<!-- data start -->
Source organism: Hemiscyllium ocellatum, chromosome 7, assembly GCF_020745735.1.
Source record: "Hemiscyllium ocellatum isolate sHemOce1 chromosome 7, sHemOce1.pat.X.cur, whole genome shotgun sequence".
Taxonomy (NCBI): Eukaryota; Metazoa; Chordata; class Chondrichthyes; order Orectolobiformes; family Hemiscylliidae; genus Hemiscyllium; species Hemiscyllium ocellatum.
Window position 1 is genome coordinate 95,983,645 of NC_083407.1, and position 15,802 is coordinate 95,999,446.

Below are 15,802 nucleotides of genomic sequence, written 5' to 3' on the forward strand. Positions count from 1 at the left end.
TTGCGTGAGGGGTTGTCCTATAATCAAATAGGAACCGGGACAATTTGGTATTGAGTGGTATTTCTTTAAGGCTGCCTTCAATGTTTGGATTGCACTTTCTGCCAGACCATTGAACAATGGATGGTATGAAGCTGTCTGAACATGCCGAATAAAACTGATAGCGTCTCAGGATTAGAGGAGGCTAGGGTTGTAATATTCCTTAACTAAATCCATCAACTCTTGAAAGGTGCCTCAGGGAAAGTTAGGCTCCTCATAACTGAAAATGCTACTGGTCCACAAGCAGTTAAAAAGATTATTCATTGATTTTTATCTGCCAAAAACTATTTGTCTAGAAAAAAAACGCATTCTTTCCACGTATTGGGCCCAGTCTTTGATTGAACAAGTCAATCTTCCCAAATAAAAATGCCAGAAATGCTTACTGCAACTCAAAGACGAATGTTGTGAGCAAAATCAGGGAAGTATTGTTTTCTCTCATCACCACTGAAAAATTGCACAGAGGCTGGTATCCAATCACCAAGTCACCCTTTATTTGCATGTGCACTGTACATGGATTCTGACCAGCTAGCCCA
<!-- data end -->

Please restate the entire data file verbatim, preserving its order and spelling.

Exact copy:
Source organism: Hemiscyllium ocellatum, chromosome 7, assembly GCF_020745735.1.
Source record: "Hemiscyllium ocellatum isolate sHemOce1 chromosome 7, sHemOce1.pat.X.cur, whole genome shotgun sequence".
Taxonomy (NCBI): Eukaryota; Metazoa; Chordata; class Chondrichthyes; order Orectolobiformes; family Hemiscylliidae; genus Hemiscyllium; species Hemiscyllium ocellatum.
Window position 1 is genome coordinate 95,983,645 of NC_083407.1, and position 15,802 is coordinate 95,999,446.

Below are 15,802 nucleotides of genomic sequence, written 5' to 3' on the forward strand. Positions count from 1 at the left end.
TTGCGTGAGGGGTTGTCCTATAATCAAATAGGAACCGGGACAATTTGGTATTGAGTGGTATTTCTTTAAGGCTGCCTTCAATGTTTGGATTGCACTTTCTGCCAGACCATTGAACAATGGATGGTATGAAGCTGTCTGAACATGCCGAATAAAACTGATAGCGTCTCAGGATTAGAGGAGGCTAGGGTTGTAATATTCCTTAACTAAATCCATCAACTCTTGAAAGGTGCCTCAGGGAAAGTTAGGCTCCTCATAACTGAAAATGCTACTGGTCCACAAGCAGTTAAAAAGATTATTCATTGATTTTTATCTGCCAAAAACTATTTGTCTAGAAAAAAAACGCATTCTTTCCACGTATTGGGCCCAGTCTTTGATTGAACAAGTCAATCTTCCCAAATAAAAATGCCAGAAATGCTTACTGCAACTCAAAGACGAATGTTGTGAGCAAAATCAGGGAAGTATTGTTTTCTCTCATCACCACTGAAAAATTGCACAGAGGCTGGTATCCAATCACCAAGTCACCCTTTATTTGCATGTGCACTGTACATGGATTCTGACCAGCTAGCCCA